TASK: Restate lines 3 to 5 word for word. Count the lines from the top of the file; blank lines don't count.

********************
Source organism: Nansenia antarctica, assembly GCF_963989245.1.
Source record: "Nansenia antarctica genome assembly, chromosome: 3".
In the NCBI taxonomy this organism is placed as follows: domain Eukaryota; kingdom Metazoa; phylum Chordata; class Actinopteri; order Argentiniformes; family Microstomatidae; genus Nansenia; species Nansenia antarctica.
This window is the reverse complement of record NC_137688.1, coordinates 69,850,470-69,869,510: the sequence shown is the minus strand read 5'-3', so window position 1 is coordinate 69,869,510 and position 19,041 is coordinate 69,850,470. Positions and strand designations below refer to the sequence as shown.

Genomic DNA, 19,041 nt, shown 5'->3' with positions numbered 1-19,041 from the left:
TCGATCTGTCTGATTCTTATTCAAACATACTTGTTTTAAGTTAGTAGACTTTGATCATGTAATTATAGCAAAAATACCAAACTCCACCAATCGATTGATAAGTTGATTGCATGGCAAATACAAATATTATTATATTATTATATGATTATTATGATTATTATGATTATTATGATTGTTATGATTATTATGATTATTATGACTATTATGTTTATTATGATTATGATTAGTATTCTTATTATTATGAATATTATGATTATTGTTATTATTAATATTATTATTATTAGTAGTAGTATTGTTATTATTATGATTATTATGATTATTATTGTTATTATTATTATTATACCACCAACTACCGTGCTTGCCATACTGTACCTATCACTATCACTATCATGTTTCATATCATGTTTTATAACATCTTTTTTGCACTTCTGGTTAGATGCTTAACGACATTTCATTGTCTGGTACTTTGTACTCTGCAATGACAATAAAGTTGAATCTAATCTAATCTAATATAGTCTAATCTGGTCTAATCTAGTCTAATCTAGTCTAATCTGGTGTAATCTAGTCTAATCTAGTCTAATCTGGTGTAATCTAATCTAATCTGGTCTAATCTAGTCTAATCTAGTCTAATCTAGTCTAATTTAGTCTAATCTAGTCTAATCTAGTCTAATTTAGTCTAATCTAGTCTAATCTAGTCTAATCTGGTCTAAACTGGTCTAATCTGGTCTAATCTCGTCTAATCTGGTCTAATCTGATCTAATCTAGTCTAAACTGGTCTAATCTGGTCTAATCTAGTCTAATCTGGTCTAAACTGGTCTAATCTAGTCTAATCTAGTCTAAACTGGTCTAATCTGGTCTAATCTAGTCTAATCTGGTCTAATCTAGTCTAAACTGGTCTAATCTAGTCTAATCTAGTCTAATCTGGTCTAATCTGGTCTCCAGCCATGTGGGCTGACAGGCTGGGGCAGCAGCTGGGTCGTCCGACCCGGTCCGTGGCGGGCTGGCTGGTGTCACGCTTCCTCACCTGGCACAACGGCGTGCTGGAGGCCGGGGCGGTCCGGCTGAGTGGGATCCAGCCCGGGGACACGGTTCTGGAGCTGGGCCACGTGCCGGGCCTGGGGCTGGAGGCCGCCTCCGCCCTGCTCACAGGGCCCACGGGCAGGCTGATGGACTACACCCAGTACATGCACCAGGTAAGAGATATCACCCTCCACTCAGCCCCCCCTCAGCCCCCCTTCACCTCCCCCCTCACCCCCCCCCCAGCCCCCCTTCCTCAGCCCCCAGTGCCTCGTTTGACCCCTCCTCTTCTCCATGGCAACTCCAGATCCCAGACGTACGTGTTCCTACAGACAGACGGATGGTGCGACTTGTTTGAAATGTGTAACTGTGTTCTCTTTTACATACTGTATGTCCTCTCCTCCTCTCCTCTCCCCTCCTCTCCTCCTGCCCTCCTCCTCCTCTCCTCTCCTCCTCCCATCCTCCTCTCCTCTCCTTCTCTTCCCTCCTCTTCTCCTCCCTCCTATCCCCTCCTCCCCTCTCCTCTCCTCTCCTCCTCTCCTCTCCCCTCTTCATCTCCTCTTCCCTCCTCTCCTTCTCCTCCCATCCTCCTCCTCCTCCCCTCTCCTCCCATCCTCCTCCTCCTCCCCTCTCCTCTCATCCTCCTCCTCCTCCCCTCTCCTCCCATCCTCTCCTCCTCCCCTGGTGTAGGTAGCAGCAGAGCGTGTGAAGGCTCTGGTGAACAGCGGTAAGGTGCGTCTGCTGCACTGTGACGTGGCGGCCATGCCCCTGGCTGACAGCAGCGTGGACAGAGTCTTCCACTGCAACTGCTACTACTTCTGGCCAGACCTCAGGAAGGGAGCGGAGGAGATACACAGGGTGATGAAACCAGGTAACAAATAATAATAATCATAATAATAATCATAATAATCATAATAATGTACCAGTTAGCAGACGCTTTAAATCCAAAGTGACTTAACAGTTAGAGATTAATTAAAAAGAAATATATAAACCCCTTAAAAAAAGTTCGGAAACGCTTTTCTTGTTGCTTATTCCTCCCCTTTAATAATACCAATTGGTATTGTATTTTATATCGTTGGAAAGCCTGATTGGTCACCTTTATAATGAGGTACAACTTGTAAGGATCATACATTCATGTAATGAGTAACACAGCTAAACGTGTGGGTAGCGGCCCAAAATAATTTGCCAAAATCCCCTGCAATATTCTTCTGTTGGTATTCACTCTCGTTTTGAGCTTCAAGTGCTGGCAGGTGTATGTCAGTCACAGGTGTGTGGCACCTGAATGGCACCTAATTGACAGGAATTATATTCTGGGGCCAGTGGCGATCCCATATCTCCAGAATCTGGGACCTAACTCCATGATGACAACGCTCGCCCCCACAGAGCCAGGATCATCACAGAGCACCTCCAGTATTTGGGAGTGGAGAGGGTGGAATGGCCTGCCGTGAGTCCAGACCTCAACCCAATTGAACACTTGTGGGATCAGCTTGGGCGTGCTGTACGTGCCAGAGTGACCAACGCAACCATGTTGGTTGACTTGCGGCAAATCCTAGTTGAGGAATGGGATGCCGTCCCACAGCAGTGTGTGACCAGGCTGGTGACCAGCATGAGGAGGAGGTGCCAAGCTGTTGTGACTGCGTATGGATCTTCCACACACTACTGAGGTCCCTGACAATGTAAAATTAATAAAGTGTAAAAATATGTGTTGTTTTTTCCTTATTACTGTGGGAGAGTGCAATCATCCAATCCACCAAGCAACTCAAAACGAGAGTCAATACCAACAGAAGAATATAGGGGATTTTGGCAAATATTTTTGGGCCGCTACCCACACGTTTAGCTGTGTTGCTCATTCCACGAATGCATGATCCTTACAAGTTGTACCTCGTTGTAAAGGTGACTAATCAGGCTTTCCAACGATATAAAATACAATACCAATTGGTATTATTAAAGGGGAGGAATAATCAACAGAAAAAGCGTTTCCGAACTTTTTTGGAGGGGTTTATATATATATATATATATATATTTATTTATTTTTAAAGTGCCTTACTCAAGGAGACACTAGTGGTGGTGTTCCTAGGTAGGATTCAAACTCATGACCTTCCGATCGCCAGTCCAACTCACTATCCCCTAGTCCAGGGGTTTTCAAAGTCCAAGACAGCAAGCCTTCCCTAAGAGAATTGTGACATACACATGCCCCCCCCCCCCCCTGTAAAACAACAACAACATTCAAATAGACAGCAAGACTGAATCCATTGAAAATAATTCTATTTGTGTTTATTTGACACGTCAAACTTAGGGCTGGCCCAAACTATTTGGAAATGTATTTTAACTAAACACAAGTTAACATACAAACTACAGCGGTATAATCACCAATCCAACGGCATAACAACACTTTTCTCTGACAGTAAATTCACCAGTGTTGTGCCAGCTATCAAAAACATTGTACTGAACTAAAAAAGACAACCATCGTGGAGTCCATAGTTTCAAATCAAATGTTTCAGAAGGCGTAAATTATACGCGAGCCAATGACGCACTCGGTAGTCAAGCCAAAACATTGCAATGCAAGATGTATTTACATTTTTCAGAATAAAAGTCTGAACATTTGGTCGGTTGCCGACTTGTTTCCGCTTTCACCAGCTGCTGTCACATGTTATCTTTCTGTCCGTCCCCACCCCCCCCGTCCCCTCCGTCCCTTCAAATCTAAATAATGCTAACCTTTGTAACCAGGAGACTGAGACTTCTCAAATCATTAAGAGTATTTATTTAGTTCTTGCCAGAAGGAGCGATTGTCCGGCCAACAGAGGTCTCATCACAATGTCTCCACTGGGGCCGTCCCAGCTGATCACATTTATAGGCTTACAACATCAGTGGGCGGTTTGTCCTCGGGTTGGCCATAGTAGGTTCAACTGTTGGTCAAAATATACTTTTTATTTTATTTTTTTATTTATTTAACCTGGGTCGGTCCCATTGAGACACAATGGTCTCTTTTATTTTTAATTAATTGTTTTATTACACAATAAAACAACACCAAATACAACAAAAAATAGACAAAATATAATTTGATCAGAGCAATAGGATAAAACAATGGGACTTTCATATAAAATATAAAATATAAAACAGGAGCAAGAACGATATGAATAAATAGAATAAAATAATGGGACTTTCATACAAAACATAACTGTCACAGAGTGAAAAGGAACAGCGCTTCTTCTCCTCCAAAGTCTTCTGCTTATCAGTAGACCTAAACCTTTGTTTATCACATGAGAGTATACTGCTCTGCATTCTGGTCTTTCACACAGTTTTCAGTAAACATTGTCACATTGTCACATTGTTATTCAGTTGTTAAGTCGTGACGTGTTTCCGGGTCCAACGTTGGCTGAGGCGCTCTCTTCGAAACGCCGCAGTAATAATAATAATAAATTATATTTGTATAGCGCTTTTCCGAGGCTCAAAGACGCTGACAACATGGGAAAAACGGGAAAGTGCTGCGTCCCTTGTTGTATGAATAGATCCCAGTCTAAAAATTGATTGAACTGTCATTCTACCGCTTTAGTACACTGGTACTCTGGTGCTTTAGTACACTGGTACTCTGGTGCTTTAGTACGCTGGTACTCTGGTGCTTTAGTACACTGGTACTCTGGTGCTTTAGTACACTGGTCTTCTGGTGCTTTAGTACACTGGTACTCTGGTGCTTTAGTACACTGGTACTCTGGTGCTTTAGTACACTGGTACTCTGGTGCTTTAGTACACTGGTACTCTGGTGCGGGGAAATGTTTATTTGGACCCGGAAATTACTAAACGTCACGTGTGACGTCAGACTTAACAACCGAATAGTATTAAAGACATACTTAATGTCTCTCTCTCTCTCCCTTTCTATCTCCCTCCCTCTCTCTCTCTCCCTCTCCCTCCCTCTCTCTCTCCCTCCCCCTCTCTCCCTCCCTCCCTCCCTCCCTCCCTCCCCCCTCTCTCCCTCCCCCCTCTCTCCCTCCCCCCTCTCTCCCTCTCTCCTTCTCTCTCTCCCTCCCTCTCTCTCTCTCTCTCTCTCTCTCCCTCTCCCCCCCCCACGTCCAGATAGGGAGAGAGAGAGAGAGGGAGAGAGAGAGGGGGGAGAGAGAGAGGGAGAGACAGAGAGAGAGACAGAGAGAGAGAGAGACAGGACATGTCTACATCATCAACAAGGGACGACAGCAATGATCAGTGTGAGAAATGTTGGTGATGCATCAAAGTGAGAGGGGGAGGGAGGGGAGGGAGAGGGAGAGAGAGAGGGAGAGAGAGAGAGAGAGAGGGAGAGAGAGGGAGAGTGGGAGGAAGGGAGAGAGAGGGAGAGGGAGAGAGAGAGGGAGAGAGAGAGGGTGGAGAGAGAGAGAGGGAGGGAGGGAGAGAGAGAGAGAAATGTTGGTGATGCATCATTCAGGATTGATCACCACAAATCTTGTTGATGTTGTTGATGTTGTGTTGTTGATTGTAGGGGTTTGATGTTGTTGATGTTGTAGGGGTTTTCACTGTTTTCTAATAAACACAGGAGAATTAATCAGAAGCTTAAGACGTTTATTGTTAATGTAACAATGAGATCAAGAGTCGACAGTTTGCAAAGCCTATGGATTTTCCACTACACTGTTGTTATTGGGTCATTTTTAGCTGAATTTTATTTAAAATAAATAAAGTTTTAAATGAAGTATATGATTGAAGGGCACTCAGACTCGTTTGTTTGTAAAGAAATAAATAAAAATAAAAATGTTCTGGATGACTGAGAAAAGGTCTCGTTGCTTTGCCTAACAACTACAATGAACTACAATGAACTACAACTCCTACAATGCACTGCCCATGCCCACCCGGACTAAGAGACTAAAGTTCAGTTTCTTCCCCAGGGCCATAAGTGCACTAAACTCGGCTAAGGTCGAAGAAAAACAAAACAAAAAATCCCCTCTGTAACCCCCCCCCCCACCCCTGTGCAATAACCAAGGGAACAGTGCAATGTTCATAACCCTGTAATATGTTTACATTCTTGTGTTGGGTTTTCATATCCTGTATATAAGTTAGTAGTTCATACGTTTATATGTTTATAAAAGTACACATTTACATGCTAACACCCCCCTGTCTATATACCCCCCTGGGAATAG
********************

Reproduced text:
In the NCBI taxonomy this organism is placed as follows: domain Eukaryota; kingdom Metazoa; phylum Chordata; class Actinopteri; order Argentiniformes; family Microstomatidae; genus Nansenia; species Nansenia antarctica.
This window is the reverse complement of record NC_137688.1, coordinates 69,850,470-69,869,510: the sequence shown is the minus strand read 5'-3', so window position 1 is coordinate 69,869,510 and position 19,041 is coordinate 69,850,470. Positions and strand designations below refer to the sequence as shown.

Genomic DNA, 19,041 nt, shown 5'->3' with positions numbered 1-19,041 from the left: